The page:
The whole book that I have mentioned is ovecrowded with statements like "Hibernate supports option XXX, but we do not reccomend to use it".
              really wondered

              well, i have this situation,
              my system are in a 95% to finish and my boss want all the system working,
              i told him about that if he want a new requeriments maybe can happens one of the 3 options already written

              Code:
              1:what happens if now in my hbm files i create for the old tables more fields?
              2: i create new tables
              3: for these new tables maybe can now has relations to the old tables
              so now friend,
              you told me that hibernate cant does this job,
              what reasonable options i have for this situation?

              regards and thanks in advanced

              Comment


              • #8
                Why, Hibernate can, just do not do it on production.

                Write the new/update old files, generate scripts to update database schema with hbm2ddl.update by redirecting output to the file (it is described in the Hibernate reference, 20.1.5, 20.1.6), test them throughfully and only then apply to the production DB. Just few more step involved.

                BTW, I myself do not use automatic generation tools and always write DB scripts manually, but I do not use Hibernate so much anyway.


                Regards,
                Oleksandr

                Originally posted by dr_pompeii View Post
                sad to read that


                really wondered

                well, i have this situation,
                my system are in a 95% to finish and my boss want all the system working,
                i told him about that if he want a new requeriments maybe can happens one of the 3 options already written

                Code:
                1:what happens if now in my hbm files i create for the old tables more fields?
                2: i create new tables
                3: for these new tables maybe can now has relations to the old tables
                so now friend,
                you told me that hibernate cant does this job,
                what reasonable options i have for this situation?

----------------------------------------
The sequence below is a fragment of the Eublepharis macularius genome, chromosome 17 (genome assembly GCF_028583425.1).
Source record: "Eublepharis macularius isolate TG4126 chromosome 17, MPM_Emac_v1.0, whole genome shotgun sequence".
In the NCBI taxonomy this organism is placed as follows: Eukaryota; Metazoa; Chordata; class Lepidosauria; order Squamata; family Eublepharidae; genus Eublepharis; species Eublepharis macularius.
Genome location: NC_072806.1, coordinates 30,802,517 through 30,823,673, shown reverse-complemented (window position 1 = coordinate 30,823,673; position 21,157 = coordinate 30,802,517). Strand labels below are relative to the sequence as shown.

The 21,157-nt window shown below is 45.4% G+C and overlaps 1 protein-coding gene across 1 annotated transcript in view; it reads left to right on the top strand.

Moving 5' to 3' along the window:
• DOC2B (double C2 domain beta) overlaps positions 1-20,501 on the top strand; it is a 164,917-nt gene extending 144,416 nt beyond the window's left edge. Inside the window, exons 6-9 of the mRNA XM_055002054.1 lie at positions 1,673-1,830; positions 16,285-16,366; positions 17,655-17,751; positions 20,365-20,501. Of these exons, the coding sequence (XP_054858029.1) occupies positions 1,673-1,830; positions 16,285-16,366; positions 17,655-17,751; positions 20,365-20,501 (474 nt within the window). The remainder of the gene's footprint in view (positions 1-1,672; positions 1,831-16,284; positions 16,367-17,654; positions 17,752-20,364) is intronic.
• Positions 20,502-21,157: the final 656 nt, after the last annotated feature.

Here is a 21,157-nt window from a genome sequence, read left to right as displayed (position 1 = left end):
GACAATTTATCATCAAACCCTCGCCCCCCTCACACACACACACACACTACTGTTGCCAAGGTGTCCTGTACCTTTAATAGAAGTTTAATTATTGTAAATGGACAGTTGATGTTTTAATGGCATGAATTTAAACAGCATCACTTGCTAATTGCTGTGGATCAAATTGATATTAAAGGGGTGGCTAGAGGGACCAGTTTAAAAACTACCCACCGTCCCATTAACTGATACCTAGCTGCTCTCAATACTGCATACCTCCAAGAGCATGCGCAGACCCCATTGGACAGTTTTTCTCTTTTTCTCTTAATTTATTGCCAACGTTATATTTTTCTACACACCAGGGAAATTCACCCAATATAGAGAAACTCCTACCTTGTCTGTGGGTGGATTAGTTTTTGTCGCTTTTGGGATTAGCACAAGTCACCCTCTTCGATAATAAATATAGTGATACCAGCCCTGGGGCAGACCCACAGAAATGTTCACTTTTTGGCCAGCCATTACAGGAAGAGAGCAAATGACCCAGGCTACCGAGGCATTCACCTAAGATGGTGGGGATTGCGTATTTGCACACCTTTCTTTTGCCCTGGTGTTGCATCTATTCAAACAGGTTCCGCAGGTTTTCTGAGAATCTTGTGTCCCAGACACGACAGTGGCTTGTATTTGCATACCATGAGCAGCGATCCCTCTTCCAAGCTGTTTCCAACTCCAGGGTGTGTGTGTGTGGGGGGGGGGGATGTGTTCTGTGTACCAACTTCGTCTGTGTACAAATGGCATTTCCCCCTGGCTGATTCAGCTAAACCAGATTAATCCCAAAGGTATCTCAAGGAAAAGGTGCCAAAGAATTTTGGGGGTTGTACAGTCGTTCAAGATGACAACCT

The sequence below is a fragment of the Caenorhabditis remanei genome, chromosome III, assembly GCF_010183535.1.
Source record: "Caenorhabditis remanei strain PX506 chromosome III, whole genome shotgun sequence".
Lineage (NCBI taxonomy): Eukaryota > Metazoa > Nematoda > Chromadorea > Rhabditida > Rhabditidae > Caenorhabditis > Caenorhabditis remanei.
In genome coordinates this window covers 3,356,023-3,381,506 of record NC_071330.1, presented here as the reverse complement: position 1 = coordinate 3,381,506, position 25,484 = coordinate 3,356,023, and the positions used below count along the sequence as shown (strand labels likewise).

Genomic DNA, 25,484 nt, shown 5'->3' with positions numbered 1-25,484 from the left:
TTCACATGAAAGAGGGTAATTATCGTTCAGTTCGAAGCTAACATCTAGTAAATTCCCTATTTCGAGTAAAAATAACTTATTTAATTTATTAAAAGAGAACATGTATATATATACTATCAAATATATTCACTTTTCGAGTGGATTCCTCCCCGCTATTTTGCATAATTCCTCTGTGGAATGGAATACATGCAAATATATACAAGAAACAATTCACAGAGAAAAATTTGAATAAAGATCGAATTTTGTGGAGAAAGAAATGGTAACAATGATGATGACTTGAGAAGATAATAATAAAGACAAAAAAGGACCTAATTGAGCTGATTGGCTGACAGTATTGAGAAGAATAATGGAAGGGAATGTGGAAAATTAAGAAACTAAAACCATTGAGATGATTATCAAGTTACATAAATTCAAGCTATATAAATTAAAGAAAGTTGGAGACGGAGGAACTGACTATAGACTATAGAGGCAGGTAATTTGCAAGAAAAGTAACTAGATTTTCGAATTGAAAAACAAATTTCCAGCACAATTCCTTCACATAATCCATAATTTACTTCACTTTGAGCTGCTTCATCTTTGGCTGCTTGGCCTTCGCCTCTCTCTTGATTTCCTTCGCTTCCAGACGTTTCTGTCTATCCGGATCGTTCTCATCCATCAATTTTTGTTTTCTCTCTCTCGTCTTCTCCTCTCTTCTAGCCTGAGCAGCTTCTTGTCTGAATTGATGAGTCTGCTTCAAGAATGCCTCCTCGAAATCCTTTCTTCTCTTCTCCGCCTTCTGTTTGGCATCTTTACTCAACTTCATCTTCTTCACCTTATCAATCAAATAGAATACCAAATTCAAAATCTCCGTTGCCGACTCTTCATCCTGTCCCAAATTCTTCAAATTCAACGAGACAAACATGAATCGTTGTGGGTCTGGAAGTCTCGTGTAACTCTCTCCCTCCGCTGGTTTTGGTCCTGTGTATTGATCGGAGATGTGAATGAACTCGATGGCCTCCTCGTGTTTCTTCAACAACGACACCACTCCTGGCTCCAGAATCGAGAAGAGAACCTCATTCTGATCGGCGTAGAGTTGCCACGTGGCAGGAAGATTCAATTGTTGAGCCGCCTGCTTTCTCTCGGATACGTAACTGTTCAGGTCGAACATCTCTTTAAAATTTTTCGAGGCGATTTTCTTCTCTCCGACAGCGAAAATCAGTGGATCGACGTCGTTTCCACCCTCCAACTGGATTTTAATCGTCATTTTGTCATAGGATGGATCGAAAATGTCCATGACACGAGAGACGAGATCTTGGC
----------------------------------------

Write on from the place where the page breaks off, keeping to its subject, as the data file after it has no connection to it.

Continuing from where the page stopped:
regards and thanks in advanced

                Comment


                • #9
                  Why, Hibernate can, just do not do it on production.
                  thats the problem the boss want the system to enter to production in a 95% and i am afraid to listen, "i want this....." and change the db schema

                  Write the new/update old files, generate scripts to update database schema with hbm2ddl.update by redirecting output to the file (it is described in the Hibernate reference, 20.1.5, 20.1.6), test them throughfully and only then apply to the production DB. Just few more step involved.
                  i will read carefully that, coz i dont how do that ,thanks for the tip

                  BTW, I myself do not use automatic generation tools and always write DB scripts manually,
                  so you dont use your hbm mapping files to create the tables?

                  wooh, how you manage at least 50 tables with 20 fields ? manually?

                  regards and thanks for your time

                  Comment


                  • #10
                    There are DB designer tools that like ErWin or PowerDesigner that can (and should) be used to design db schemas. Anything else will, on any project of a decent size, sooner or later, end up as another IT disaster.

                    Comment


                    • #11
                      There are DB designer tools that like ErWin or PowerDesigner that can (and should) be used to design db schemas.
                      always i use the hbm files, the class diagram normally with hibernate should be the same
                      that ER for he DB

                      regards

                      Comment